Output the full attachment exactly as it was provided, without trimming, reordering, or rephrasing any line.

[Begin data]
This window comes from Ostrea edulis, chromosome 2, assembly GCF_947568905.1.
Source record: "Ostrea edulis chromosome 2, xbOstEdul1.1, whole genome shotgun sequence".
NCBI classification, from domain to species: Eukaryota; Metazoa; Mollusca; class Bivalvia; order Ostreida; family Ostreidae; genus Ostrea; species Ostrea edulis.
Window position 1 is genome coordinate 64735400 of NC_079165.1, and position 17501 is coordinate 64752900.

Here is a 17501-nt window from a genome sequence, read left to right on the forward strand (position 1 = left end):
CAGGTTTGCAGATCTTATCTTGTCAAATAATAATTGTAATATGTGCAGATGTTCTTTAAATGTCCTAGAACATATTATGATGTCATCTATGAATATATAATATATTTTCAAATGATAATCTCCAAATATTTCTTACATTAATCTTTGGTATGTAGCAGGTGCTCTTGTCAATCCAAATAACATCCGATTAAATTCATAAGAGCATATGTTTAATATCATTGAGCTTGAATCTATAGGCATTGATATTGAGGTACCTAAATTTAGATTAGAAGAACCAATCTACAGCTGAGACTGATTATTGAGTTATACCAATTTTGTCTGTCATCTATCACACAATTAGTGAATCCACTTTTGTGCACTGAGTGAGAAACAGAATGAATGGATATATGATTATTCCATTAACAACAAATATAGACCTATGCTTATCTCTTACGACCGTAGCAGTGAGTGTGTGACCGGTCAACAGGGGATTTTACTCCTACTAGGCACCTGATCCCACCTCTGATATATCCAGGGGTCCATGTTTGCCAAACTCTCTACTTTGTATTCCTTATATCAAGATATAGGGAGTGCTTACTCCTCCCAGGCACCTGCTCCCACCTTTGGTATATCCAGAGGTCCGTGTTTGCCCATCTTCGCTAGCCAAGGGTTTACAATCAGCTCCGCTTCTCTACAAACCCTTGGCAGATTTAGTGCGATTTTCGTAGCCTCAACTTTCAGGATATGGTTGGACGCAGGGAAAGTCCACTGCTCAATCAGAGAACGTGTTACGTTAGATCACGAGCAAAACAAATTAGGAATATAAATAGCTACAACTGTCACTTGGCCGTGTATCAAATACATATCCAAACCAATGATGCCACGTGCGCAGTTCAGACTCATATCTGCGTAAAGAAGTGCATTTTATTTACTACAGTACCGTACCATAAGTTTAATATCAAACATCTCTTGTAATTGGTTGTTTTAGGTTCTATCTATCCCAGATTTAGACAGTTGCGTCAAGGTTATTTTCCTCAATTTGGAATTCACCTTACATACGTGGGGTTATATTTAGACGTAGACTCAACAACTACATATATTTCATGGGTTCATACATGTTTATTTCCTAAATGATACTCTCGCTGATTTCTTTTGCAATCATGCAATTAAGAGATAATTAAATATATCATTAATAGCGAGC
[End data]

This window comes from Ostrea edulis, chromosome 2, assembly GCF_947568905.1.
Source record: "Ostrea edulis chromosome 2, xbOstEdul1.1, whole genome shotgun sequence".
NCBI classification, from domain to species: Eukaryota; Metazoa; Mollusca; class Bivalvia; order Ostreida; family Ostreidae; genus Ostrea; species Ostrea edulis.
Window position 1 is genome coordinate 64735400 of NC_079165.1, and position 17501 is coordinate 64752900.

Here is a 17501-nt window from a genome sequence, read left to right on the forward strand (position 1 = left end):
CAGGTTTGCAGATCTTATCTTGTCAAATAATAATTGTAATATGTGCAGATGTTCTTTAAATGTCCTAGAACATATTATGATGTCATCTATGAATATATAATATATTTTCAAATGATAATCTCCAAATATTTCTTACATTAATCTTTGGTATGTAGCAGGTGCTCTTGTCAATCCAAATAACATCCGATTAAATTCATAAGAGCATATGTTTAATATCATTGAGCTTGAATCTATAGGCATTGATATTGAGGTACCTAAATTTAGATTAGAAGAACCAATCTACAGCTGAGACTGATTATTGAGTTATACCAATTTTGTCTGTCATCTATCACACAATTAGTGAATCCACTTTTGTGCACTGAGTGAGAAACAGAATGAATGGATATATGATTATTCCATTAACAACAAATATAGACCTATGCTTATCTCTTACGACCGTAGCAGTGAGTGTGTGACCGGTCAACAGGGGATTTTACTCCTACTAGGCACCTGATCCCACCTCTGATATATCCAGGGGTCCATGTTTGCCAAACTCTCTACTTTGTATTCCTTATATCAAGATATAGGGAGTGCTTACTCCTCCCAGGCACCTGCTCCCACCTTTGGTATATCCAGAGGTCCGTGTTTGCCCATCTTCGCTAGCCAAGGGTTTACAATCAGCTCCGCTTCTCTACAAACCCTTGGCAGATTTAGTGCGATTTTCGTAGCCTCAACTTTCAGGATATGGTTGGACGCAGGGAAAGTCCACTGCTCAATCAGAGAACGTGTTACGTTAGATCACGAGCAAAACAAATTAGGAATATAAATAGCTACAACTGTCACTTGGCCGTGTATCAAATACATATCCAAACCAATGATGCCACGTGCGCAGTTCAGACTCATATCTGCGTAAAGAAGTGCATTTTATTTACTACAGTACCGTACCATAAGTTTAATATCAAACATCTCTTGTAATTGGTTGTTTTAGGTTCTATCTATCCCAGATTTAGACAGTTGCGTCAAGGTTATTTTCCTCAATTTGGAATTCACCTTACATACGTGGGGTTATATTTAGACGTAGACTCAACAACTACATATATTTCATGGGTTCATACATGTTTATTTCCTAAATGATACTCTCGCTGATTTCTTTTGCAATCATGCAATTAAGAGATAATTAAATATATCATTAATAGCGAGC